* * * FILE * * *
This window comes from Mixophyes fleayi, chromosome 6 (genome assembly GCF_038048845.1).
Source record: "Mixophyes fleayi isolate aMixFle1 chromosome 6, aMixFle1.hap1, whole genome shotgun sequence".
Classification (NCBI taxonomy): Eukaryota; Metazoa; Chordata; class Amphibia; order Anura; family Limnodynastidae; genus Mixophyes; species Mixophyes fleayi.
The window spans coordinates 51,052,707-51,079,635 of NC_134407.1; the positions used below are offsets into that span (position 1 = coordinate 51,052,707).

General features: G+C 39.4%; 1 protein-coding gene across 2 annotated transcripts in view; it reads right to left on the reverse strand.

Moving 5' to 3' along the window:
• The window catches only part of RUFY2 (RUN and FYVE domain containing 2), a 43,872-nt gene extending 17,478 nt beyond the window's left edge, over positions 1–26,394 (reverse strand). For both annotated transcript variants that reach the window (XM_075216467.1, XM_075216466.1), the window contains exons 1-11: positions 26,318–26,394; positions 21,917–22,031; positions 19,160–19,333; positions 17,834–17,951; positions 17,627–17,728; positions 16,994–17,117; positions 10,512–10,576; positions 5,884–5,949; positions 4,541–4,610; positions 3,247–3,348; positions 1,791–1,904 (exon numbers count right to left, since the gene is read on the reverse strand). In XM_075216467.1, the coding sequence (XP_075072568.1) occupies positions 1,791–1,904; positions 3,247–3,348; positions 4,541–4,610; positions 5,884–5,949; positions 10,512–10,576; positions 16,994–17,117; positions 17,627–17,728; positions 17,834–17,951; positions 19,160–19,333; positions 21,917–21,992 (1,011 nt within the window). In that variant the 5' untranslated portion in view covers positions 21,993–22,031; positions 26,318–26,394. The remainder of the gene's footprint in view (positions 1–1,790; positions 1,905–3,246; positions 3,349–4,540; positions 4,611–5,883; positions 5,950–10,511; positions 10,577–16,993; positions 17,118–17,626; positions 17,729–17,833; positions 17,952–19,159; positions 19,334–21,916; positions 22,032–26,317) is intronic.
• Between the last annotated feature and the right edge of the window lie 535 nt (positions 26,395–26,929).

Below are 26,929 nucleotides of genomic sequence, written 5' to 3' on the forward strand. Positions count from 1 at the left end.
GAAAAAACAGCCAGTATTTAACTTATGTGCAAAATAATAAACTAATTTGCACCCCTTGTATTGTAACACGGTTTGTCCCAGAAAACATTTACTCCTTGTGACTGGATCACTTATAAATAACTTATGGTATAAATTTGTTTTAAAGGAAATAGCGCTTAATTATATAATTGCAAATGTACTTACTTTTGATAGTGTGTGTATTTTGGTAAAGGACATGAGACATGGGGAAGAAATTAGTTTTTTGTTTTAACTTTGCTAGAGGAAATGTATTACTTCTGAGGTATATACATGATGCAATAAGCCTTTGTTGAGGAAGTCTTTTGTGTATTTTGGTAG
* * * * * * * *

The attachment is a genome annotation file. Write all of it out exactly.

This window comes from Mixophyes fleayi, chromosome 6 (genome assembly GCF_038048845.1).
Source record: "Mixophyes fleayi isolate aMixFle1 chromosome 6, aMixFle1.hap1, whole genome shotgun sequence".
Classification (NCBI taxonomy): Eukaryota; Metazoa; Chordata; class Amphibia; order Anura; family Limnodynastidae; genus Mixophyes; species Mixophyes fleayi.
The window spans coordinates 51,052,707-51,079,635 of NC_134407.1; the positions used below are offsets into that span (position 1 = coordinate 51,052,707).

General features: G+C 39.4%; 1 protein-coding gene across 2 annotated transcripts in view; it reads right to left on the reverse strand.

Moving 5' to 3' along the window:
• The window catches only part of RUFY2 (RUN and FYVE domain containing 2), a 43,872-nt gene extending 17,478 nt beyond the window's left edge, over positions 1–26,394 (reverse strand). For both annotated transcript variants that reach the window (XM_075216467.1, XM_075216466.1), the window contains exons 1-11: positions 26,318–26,394; positions 21,917–22,031; positions 19,160–19,333; positions 17,834–17,951; positions 17,627–17,728; positions 16,994–17,117; positions 10,512–10,576; positions 5,884–5,949; positions 4,541–4,610; positions 3,247–3,348; positions 1,791–1,904 (exon numbers count right to left, since the gene is read on the reverse strand). In XM_075216467.1, the coding sequence (XP_075072568.1) occupies positions 1,791–1,904; positions 3,247–3,348; positions 4,541–4,610; positions 5,884–5,949; positions 10,512–10,576; positions 16,994–17,117; positions 17,627–17,728; positions 17,834–17,951; positions 19,160–19,333; positions 21,917–21,992 (1,011 nt within the window). In that variant the 5' untranslated portion in view covers positions 21,993–22,031; positions 26,318–26,394. The remainder of the gene's footprint in view (positions 1–1,790; positions 1,905–3,246; positions 3,349–4,540; positions 4,611–5,883; positions 5,950–10,511; positions 10,577–16,993; positions 17,118–17,626; positions 17,729–17,833; positions 17,952–19,159; positions 19,334–21,916; positions 22,032–26,317) is intronic.
• Between the last annotated feature and the right edge of the window lie 535 nt (positions 26,395–26,929).

Below are 26,929 nucleotides of genomic sequence, written 5' to 3' on the forward strand. Positions count from 1 at the left end.
GAAAAAACAGCCAGTATTTAACTTATGTGCAAAATAATAAACTAATTTGCACCCCTTGTATTGTAACACGGTTTGTCCCAGAAAACATTTACTCCTTGTGACTGGATCACTTATAAATAACTTATGGTATAAATTTGTTTTAAAGGAAATAGCGCTTAATTATATAATTGCAAATGTACTTACTTTTGATAGTGTGTGTATTTTGGTAAAGGACATGAGACATGGGGAAGAAATTAGTTTTTTGTTTTAACTTTGCTAGAGGAAATGTATTACTTCTGAGGTATATACATGATGCAATAAGCCTTTGTTGAGGAAGTCTTTTGTGTATTTTGGTAG